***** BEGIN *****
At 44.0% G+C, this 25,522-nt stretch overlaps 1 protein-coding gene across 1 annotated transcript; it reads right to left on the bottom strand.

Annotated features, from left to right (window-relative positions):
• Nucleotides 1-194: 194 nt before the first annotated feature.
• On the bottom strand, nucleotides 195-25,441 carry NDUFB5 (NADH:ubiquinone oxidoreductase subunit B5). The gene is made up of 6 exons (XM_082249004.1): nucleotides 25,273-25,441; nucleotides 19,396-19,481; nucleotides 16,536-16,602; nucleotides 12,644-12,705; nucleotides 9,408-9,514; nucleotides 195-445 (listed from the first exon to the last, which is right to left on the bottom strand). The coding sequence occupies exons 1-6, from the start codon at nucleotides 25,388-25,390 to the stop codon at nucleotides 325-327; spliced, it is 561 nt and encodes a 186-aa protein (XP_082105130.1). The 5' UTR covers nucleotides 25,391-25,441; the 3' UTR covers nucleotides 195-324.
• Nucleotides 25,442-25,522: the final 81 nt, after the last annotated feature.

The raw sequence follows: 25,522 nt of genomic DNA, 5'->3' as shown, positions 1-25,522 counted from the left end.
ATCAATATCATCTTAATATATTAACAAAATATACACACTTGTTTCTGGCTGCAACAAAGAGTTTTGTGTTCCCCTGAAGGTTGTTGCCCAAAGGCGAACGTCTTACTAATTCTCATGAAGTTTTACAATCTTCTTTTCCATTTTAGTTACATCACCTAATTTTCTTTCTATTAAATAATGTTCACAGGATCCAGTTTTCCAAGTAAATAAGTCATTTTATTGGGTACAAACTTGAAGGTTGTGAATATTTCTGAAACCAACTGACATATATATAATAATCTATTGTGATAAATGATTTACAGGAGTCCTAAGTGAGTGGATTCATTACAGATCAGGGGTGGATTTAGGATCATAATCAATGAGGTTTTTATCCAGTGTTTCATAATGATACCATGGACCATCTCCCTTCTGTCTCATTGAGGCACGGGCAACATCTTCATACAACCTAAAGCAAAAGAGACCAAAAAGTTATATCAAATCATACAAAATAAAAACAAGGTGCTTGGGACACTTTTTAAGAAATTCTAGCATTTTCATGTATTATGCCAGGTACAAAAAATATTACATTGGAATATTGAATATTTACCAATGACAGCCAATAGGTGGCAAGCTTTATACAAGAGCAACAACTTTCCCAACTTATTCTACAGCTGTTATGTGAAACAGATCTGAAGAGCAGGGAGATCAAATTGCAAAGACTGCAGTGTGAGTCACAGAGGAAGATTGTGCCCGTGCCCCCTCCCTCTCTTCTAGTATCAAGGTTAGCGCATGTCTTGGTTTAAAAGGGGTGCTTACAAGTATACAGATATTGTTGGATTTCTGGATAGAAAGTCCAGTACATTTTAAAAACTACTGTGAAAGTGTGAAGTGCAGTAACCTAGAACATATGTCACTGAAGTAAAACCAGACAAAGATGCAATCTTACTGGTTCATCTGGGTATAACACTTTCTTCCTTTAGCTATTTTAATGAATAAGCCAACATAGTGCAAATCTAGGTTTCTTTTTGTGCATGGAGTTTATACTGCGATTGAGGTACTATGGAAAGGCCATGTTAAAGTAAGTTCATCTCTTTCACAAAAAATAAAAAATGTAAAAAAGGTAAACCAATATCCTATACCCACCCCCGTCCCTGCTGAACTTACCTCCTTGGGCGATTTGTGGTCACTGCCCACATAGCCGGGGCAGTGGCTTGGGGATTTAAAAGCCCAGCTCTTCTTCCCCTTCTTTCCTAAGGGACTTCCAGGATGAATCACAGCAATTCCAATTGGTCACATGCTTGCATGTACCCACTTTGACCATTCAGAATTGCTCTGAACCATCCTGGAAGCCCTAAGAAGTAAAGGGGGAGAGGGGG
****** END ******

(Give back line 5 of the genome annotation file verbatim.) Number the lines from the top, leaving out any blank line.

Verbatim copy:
• Nucleotides 25,442-25,522: the final 81 nt, after the last annotated feature.